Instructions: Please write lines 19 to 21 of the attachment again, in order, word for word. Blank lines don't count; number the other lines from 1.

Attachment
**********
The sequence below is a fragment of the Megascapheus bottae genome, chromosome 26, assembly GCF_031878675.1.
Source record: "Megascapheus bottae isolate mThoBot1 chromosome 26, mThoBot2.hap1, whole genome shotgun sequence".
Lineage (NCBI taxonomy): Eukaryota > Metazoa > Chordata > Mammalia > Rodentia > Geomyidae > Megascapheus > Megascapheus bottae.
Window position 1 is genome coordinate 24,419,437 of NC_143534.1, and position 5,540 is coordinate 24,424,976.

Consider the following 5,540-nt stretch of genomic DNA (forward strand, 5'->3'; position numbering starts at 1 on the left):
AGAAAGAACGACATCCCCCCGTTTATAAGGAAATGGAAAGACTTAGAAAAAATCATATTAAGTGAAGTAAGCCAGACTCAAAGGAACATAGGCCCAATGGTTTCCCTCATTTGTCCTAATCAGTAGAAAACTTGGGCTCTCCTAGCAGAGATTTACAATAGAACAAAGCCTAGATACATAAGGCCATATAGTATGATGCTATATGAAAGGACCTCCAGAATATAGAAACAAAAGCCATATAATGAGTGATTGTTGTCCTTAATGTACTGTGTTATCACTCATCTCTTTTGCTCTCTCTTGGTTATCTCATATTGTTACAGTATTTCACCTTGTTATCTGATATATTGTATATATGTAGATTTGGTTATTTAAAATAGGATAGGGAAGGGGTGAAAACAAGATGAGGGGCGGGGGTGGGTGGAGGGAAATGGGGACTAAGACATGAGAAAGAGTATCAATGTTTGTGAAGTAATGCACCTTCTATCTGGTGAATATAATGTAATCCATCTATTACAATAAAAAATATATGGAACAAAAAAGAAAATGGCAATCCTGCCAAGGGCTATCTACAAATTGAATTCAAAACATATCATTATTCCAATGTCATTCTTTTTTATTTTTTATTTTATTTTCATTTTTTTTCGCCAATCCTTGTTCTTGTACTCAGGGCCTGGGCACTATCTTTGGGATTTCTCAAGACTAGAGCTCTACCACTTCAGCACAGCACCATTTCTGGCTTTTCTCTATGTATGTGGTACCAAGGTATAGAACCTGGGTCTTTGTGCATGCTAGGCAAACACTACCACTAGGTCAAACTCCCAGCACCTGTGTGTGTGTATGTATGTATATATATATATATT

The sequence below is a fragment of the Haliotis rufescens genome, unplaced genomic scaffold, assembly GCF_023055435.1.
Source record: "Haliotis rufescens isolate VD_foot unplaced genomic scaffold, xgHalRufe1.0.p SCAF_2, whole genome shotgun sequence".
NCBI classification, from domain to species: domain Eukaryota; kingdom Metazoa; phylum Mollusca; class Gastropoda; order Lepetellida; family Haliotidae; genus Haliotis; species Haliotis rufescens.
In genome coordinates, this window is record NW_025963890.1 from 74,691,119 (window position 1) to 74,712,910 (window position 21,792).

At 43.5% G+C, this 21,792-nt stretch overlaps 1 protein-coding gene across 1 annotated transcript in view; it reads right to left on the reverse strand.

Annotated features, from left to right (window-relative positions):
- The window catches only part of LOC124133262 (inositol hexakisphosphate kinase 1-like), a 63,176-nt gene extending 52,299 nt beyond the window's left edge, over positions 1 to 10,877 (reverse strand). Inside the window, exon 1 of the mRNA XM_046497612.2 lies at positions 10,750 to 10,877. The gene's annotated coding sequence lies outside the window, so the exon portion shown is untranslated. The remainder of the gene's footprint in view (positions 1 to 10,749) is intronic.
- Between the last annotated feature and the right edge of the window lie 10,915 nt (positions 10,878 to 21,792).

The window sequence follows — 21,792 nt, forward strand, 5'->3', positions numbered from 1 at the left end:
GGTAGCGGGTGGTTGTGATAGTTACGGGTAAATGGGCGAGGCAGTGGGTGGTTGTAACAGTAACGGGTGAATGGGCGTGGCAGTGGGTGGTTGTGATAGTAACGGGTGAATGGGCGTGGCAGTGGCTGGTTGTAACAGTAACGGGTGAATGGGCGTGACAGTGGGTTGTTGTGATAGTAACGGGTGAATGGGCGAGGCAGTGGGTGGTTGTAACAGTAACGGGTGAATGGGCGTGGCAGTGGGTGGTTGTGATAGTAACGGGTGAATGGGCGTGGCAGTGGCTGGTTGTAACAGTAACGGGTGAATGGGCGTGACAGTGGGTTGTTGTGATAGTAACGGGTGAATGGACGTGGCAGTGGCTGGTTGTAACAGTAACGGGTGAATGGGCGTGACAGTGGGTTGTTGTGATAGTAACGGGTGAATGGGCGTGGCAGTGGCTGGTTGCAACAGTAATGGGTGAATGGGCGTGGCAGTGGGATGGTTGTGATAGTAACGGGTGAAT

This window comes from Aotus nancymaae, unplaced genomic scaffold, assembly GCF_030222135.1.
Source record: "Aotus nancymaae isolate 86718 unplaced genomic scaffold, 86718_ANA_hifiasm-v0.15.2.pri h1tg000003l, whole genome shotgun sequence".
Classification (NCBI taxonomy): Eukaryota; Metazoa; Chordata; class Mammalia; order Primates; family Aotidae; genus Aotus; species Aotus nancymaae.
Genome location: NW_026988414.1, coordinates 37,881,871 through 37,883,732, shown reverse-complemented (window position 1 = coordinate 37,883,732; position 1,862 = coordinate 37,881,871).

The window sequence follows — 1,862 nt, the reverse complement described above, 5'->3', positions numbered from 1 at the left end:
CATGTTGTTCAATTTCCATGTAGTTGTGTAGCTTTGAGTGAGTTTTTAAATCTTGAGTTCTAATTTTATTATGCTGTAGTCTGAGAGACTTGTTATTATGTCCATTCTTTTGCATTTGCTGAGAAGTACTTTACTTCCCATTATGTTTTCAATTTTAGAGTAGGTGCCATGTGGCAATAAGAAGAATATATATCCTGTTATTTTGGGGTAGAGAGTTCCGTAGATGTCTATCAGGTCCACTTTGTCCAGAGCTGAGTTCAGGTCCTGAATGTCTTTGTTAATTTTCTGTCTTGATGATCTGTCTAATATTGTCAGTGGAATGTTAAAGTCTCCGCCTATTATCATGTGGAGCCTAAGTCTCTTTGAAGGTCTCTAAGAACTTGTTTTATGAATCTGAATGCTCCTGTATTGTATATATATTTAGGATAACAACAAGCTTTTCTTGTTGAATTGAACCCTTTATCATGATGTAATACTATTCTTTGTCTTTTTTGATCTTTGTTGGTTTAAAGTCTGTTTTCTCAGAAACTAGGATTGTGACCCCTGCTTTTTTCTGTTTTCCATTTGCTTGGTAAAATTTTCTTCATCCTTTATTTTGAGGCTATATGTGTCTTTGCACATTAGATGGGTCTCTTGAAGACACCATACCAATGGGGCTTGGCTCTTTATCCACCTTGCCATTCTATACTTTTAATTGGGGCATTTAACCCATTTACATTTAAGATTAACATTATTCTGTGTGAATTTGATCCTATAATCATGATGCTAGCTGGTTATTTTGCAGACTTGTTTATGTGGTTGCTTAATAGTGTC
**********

Classification (NCBI taxonomy): Eukaryota; Metazoa; Chordata; class Mammalia; order Primates; family Aotidae; genus Aotus; species Aotus nancymaae.
Genome location: NW_026988414.1, coordinates 37,881,871 through 37,883,732, shown reverse-complemented (window position 1 = coordinate 37,883,732; position 1,862 = coordinate 37,881,871).

The window sequence follows — 1,862 nt, the reverse complement described above, 5'->3', positions numbered from 1 at the left end: